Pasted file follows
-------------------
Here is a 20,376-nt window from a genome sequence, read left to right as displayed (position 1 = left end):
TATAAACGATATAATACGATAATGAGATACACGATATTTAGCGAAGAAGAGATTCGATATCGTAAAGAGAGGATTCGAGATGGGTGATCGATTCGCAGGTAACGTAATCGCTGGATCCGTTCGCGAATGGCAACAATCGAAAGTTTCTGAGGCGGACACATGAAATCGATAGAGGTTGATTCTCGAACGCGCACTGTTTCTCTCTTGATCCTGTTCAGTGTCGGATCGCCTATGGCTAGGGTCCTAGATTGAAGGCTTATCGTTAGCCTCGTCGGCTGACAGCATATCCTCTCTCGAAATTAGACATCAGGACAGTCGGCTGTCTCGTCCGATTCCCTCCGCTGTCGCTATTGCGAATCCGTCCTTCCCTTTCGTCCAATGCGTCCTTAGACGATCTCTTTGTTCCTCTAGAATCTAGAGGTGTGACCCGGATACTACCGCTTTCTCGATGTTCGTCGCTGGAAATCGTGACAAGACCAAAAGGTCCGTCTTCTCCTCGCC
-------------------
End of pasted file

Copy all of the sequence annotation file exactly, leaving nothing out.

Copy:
Here is a 20,376-nt window from a genome sequence, read left to right as displayed (position 1 = left end):
TATAAACGATATAATACGATAATGAGATACACGATATTTAGCGAAGAAGAGATTCGATATCGTAAAGAGAGGATTCGAGATGGGTGATCGATTCGCAGGTAACGTAATCGCTGGATCCGTTCGCGAATGGCAACAATCGAAAGTTTCTGAGGCGGACACATGAAATCGATAGAGGTTGATTCTCGAACGCGCACTGTTTCTCTCTTGATCCTGTTCAGTGTCGGATCGCCTATGGCTAGGGTCCTAGATTGAAGGCTTATCGTTAGCCTCGTCGGCTGACAGCATATCCTCTCTCGAAATTAGACATCAGGACAGTCGGCTGTCTCGTCCGATTCCCTCCGCTGTCGCTATTGCGAATCCGTCCTTCCCTTTCGTCCAATGCGTCCTTAGACGATCTCTTTGTTCCTCTAGAATCTAGAGGTGTGACCCGGATACTACCGCTTTCTCGATGTTCGTCGCTGGAAATCGTGACAAGACCAAAAGGTCCGTCTTCTCCTCGCC